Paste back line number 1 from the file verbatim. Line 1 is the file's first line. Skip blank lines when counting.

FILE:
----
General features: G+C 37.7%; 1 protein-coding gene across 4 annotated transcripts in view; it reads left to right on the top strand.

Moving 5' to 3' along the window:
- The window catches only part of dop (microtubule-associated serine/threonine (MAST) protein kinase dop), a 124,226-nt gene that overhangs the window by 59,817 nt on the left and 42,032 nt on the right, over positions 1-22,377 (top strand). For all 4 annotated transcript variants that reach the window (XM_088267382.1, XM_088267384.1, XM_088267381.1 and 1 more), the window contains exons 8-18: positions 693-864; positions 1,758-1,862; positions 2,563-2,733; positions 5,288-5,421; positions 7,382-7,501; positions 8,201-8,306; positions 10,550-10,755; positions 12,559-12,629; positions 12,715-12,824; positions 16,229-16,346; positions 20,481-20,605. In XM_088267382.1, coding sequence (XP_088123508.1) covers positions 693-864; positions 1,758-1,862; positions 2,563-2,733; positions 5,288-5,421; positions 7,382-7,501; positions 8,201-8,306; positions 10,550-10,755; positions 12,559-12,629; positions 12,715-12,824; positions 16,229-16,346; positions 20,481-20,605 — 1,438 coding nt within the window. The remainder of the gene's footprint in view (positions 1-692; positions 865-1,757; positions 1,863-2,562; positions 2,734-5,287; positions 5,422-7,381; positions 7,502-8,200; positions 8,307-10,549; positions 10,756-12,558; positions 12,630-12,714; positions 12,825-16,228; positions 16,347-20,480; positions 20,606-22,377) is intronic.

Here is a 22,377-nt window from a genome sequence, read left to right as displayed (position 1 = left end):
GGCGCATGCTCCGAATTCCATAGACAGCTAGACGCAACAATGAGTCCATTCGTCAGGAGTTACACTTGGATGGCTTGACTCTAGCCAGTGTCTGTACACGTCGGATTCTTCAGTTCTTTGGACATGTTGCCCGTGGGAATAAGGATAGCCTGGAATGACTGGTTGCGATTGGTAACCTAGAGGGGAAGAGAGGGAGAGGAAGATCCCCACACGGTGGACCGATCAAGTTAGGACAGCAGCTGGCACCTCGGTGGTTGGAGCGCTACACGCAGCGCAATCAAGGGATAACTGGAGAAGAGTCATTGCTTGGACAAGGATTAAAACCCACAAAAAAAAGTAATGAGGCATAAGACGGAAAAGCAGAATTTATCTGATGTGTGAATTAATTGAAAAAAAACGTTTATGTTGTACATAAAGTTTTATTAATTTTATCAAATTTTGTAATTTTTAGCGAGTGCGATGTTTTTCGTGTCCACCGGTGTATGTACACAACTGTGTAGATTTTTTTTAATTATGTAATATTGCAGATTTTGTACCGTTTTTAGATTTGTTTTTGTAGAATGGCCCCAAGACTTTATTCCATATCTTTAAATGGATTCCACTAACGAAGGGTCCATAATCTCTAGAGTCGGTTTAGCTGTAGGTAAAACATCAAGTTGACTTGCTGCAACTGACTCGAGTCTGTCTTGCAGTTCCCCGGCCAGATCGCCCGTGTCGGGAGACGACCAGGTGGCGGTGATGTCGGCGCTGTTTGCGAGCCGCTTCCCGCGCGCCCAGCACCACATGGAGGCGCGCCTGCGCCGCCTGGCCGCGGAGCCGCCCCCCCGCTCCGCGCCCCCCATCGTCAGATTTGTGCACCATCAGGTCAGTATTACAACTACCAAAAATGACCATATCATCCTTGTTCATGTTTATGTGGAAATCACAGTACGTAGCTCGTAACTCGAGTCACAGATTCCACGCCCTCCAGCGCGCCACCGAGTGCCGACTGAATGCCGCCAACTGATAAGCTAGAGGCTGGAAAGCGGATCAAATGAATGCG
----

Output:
General features: G+C 37.7%; 1 protein-coding gene across 4 annotated transcripts in view; it reads left to right on the top strand.